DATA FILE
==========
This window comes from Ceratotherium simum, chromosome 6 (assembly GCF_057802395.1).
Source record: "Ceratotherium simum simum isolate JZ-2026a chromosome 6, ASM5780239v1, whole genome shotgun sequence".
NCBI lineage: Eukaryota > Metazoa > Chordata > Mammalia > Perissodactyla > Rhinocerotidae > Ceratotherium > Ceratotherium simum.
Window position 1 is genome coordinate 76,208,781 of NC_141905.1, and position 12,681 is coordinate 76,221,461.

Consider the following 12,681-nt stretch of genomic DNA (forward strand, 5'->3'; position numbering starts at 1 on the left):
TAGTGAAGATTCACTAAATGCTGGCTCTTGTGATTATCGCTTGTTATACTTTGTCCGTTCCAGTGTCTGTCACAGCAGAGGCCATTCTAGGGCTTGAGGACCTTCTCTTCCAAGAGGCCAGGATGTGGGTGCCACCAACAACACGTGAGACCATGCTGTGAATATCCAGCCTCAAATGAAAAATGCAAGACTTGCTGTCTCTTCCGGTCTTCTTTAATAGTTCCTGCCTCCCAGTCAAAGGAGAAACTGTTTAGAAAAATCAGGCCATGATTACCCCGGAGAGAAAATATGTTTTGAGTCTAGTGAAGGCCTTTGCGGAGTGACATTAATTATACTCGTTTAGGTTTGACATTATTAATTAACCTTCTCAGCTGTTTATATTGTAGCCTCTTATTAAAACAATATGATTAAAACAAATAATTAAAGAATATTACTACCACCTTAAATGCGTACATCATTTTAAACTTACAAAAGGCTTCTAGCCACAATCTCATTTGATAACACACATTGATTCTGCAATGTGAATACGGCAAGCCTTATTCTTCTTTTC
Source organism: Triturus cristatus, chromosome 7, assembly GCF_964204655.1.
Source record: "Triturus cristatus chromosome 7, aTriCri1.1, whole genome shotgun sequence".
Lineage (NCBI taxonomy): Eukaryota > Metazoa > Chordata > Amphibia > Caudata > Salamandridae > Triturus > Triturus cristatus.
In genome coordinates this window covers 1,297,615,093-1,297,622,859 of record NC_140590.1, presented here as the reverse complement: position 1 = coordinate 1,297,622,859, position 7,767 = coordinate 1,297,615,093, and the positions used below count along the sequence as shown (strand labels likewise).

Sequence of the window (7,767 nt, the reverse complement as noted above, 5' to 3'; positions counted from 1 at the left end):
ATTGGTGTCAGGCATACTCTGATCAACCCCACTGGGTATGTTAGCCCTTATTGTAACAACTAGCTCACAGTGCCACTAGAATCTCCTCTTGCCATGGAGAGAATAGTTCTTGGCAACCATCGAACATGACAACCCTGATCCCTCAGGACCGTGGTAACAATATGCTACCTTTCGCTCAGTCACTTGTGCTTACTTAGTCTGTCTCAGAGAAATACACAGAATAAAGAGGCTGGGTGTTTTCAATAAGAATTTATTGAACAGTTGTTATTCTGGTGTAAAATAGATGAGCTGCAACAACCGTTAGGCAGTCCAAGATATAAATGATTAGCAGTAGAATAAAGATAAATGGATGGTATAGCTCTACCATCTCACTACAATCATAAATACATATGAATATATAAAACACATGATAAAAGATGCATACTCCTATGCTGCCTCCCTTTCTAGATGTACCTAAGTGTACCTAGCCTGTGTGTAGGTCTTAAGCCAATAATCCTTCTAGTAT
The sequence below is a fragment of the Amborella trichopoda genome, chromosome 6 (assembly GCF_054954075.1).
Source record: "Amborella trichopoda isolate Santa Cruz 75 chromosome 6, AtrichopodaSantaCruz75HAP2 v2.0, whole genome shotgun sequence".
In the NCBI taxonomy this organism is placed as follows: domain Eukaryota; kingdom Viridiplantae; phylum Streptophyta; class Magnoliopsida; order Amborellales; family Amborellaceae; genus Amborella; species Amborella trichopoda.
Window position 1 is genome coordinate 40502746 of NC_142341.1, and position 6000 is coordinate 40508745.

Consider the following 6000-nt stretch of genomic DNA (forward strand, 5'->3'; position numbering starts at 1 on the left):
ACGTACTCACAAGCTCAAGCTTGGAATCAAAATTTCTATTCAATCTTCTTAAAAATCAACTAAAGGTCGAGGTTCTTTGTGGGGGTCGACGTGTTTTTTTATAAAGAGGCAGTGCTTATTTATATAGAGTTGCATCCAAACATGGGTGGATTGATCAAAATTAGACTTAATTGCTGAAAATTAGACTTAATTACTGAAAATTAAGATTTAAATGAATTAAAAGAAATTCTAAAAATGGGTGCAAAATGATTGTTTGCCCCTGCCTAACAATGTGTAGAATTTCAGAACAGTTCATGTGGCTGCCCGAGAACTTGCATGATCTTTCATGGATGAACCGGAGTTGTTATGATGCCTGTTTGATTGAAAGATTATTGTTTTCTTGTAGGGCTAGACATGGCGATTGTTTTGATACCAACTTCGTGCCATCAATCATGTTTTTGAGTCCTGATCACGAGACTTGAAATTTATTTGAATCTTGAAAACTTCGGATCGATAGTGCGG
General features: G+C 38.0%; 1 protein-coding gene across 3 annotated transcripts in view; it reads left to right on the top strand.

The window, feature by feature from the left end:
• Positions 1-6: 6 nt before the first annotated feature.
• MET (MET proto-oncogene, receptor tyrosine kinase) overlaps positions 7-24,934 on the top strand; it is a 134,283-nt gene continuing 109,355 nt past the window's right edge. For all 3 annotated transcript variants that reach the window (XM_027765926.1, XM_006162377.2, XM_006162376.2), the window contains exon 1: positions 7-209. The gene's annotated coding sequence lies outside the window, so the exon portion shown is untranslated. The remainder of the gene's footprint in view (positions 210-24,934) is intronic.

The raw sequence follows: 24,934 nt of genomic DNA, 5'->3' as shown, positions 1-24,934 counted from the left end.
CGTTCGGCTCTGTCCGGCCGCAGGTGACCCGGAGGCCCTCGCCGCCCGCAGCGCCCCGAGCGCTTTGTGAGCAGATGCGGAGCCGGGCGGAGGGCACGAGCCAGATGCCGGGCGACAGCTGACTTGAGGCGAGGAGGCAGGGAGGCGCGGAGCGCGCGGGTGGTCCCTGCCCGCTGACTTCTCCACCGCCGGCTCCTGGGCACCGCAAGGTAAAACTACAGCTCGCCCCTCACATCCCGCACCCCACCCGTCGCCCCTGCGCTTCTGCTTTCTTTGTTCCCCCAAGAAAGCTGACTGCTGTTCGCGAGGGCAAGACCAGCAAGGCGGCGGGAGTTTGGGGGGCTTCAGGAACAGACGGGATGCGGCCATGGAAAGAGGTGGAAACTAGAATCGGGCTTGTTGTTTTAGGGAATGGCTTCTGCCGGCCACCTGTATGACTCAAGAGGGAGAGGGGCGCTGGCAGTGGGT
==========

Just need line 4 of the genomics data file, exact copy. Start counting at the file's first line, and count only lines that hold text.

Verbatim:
Window position 1 is genome coordinate 76,208,781 of NC_141905.1, and position 12,681 is coordinate 76,221,461.